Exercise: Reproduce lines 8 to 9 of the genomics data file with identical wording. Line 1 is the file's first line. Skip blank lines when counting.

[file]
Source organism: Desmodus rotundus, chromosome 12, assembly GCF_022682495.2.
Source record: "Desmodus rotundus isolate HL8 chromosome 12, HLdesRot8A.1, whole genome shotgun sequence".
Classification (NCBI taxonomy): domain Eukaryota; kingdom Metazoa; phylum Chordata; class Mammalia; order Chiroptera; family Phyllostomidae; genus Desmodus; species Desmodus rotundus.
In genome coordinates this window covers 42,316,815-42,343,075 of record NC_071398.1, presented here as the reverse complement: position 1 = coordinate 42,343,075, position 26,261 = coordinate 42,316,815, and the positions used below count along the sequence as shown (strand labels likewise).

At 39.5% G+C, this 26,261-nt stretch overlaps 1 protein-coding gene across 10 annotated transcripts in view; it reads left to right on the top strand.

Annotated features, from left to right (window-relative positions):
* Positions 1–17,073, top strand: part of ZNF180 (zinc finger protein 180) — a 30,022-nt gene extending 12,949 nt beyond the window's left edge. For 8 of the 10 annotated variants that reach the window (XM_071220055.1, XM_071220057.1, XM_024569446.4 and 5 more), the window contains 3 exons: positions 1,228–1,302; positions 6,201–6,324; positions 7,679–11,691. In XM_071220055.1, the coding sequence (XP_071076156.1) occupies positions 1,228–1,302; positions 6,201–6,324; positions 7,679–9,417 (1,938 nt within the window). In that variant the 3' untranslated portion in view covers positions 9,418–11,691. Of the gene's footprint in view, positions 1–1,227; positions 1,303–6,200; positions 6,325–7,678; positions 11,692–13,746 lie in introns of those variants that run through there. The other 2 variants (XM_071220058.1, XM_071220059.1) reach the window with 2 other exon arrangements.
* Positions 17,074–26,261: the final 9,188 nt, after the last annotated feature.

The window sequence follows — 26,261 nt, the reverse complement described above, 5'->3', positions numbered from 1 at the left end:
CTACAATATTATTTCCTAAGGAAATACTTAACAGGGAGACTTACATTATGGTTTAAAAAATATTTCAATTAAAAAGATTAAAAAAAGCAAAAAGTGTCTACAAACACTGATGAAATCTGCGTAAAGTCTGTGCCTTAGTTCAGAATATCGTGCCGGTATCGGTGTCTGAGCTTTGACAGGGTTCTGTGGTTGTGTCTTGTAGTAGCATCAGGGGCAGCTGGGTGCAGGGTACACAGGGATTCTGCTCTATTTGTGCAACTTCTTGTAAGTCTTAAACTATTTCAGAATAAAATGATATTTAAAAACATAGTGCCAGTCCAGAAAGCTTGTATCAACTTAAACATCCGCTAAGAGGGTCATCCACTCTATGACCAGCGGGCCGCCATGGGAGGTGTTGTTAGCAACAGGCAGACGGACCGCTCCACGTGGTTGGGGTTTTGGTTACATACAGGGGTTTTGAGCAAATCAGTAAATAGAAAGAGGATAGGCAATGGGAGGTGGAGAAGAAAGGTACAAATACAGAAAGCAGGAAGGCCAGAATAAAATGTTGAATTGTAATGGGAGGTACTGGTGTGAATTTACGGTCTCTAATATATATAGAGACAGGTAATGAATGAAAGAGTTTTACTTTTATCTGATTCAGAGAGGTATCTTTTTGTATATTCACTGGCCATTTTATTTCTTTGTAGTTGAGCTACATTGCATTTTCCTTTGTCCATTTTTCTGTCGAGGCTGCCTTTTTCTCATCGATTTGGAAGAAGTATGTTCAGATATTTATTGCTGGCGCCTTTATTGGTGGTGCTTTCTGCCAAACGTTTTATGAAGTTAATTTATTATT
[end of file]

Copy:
* Positions 17,074–26,261: the final 9,188 nt, after the last annotated feature.

The window sequence follows — 26,261 nt, the reverse complement described above, 5'->3', positions numbered from 1 at the left end: